The chronicles of the Chinese monk Xuanzang (also known as Hsuan Tsang), who travelled to India between 629 and 645 CE, during the reign of King Harshavardhana, provide the first recorded documentation of the Kumbha Mela. However, such ceremonies go back many centuries, which is when the river celebrations first began to organise themselves. Its roots may be traced back to one of the most well-known mediaeval puranas, the Bhagavata Purana, according to mediaeval Hindu religion. The Mahabharata, the Ramayana, the Vishnu Purana, and the Bhagavata Purana all make reference to the Samudra Manthan event (the churning of the ocean of milk).
According to the story, the curse of Durvasa Muni caused the Devas to lose their strength, therefore in order to reclaim it, they went to Lord Brahma and Lord Shiva. After praying to Lord Vishnu, they were told to churn the milk ocean, known as Ksheera Sagara (the primordial ocean of milk), in order to get amrita (the nectar of immortality), which they did (full tale on Kumbh Mela). In order to do this, they had to temporarily join forces with their fiercest rivals, the Asuras, promising to divide the spoils equally in the future. The Mandara Mountain served as the churning rod and Vasuki, the king of serpents, served as the churning rope for the purpose of churning the milk ocean. They churned the ocean for 1000 years, where demons were holding Vasuki's head and Gods were holding its tail. Finally after this entire churning process, Dhanwantari appeared with Kumbh in his palms.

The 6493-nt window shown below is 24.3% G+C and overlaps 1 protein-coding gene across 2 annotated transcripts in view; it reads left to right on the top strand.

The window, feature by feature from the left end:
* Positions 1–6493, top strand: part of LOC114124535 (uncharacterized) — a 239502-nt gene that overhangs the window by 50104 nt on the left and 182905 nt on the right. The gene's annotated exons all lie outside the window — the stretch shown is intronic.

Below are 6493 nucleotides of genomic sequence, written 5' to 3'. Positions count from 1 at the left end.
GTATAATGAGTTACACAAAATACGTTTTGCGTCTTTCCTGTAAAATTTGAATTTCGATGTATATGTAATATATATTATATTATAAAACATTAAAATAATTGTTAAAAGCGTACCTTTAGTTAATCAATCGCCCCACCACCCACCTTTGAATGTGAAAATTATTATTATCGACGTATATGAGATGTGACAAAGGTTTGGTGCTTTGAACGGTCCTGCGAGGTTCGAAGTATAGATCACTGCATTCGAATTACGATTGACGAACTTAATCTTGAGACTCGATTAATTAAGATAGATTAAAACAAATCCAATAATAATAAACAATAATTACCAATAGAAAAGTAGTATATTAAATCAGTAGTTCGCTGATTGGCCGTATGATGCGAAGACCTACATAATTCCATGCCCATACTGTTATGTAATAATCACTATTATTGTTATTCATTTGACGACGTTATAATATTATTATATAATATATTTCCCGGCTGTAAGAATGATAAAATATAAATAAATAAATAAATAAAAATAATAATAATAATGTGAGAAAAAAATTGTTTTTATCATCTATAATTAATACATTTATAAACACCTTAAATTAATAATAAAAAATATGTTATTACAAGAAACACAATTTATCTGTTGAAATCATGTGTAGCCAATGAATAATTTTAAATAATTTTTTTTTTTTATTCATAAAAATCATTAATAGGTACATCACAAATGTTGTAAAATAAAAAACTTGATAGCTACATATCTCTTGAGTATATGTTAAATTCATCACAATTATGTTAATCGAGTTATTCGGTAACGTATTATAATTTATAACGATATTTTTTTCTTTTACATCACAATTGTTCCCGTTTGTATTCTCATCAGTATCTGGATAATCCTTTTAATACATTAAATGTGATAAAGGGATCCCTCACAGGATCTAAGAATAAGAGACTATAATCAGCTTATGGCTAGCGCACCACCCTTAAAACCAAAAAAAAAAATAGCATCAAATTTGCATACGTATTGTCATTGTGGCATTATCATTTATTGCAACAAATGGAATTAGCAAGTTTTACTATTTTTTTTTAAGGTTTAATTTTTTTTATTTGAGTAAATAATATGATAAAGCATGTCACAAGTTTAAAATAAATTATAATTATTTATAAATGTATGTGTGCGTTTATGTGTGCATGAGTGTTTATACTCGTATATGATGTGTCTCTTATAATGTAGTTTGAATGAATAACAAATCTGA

According to Hindu mythology, the Kumbh Mela traces its roots back to a battle between the gods and demons over a pot of amrita, the elixir of immortality. To safeguard the amrita, it was entrusted to Gods Brahaspati, Surya, Shani and Chandra, but the demons soon learned of the conspiracy and attacked the gods. In order to prevent the amrita from falling into the wrong hands, the gods ran away with the Kumbh, which was chased by the demons for twelve days and twelve nights (equivalent to twelve human years). It is said that during this battle, drops of amrita fell at four places - Allahabad (Prayag), Haridwar, Ujjain, and Nashik. The Kumbh Mela is celebrated once every 12 years at each of these four locations, where the drops are believed to have fallen. At the historic moment of the Maha Kumbh Mela, it is believed that the river turns into sanctity spots filled with the primordial amrita. This religious festival is an essential event in Hindu culture and attracts millions of visitors from around the world.